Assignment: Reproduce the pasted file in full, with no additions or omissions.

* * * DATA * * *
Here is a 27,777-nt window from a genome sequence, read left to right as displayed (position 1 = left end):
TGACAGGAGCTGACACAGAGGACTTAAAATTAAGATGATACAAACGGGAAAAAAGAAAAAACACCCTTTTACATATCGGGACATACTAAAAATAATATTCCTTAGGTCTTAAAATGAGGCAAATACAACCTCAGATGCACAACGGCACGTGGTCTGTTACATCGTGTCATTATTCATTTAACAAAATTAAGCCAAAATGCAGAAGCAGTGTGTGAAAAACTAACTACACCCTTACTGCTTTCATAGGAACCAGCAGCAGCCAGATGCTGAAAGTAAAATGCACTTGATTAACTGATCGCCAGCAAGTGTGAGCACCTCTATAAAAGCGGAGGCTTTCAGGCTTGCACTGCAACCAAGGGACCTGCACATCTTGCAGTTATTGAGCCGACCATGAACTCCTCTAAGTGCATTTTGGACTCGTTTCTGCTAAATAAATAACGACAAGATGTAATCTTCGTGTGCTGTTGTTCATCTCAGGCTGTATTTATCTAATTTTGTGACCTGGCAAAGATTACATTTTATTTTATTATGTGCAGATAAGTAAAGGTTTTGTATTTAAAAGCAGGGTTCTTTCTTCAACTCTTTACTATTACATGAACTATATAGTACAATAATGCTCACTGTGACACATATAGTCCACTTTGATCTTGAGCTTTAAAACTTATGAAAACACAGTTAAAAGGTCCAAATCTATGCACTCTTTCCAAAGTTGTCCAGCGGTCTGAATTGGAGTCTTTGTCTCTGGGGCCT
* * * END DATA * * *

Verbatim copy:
Here is a 27,777-nt window from a genome sequence, read left to right as displayed (position 1 = left end):
TGACAGGAGCTGACACAGAGGACTTAAAATTAAGATGATACAAACGGGAAAAAAGAAAAAACACCCTTTTACATATCGGGACATACTAAAAATAATATTCCTTAGGTCTTAAAATGAGGCAAATACAACCTCAGATGCACAACGGCACGTGGTCTGTTACATCGTGTCATTATTCATTTAACAAAATTAAGCCAAAATGCAGAAGCAGTGTGTGAAAAACTAACTACACCCTTACTGCTTTCATAGGAACCAGCAGCAGCCAGATGCTGAAAGTAAAATGCACTTGATTAACTGATCGCCAGCAAGTGTGAGCACCTCTATAAAAGCGGAGGCTTTCAGGCTTGCACTGCAACCAAGGGACCTGCACATCTTGCAGTTATTGAGCCGACCATGAACTCCTCTAAGTGCATTTTGGACTCGTTTCTGCTAAATAAATAACGACAAGATGTAATCTTCGTGTGCTGTTGTTCATCTCAGGCTGTATTTATCTAATTTTGTGACCTGGCAAAGATTACATTTTATTTTATTATGTGCAGATAAGTAAAGGTTTTGTATTTAAAAGCAGGGTTCTTTCTTCAACTCTTTACTATTACATGAACTATATAGTACAATAATGCTCACTGTGACACATATAGTCCACTTTGATCTTGAGCTTTAAAACTTATGAAAACACAGTTAAAAGGTCCAAATCTATGCACTCTTTCCAAAGTTGTCCAGCGGTCTGAATTGGAGTCTTTGTCTCTGGGGCCT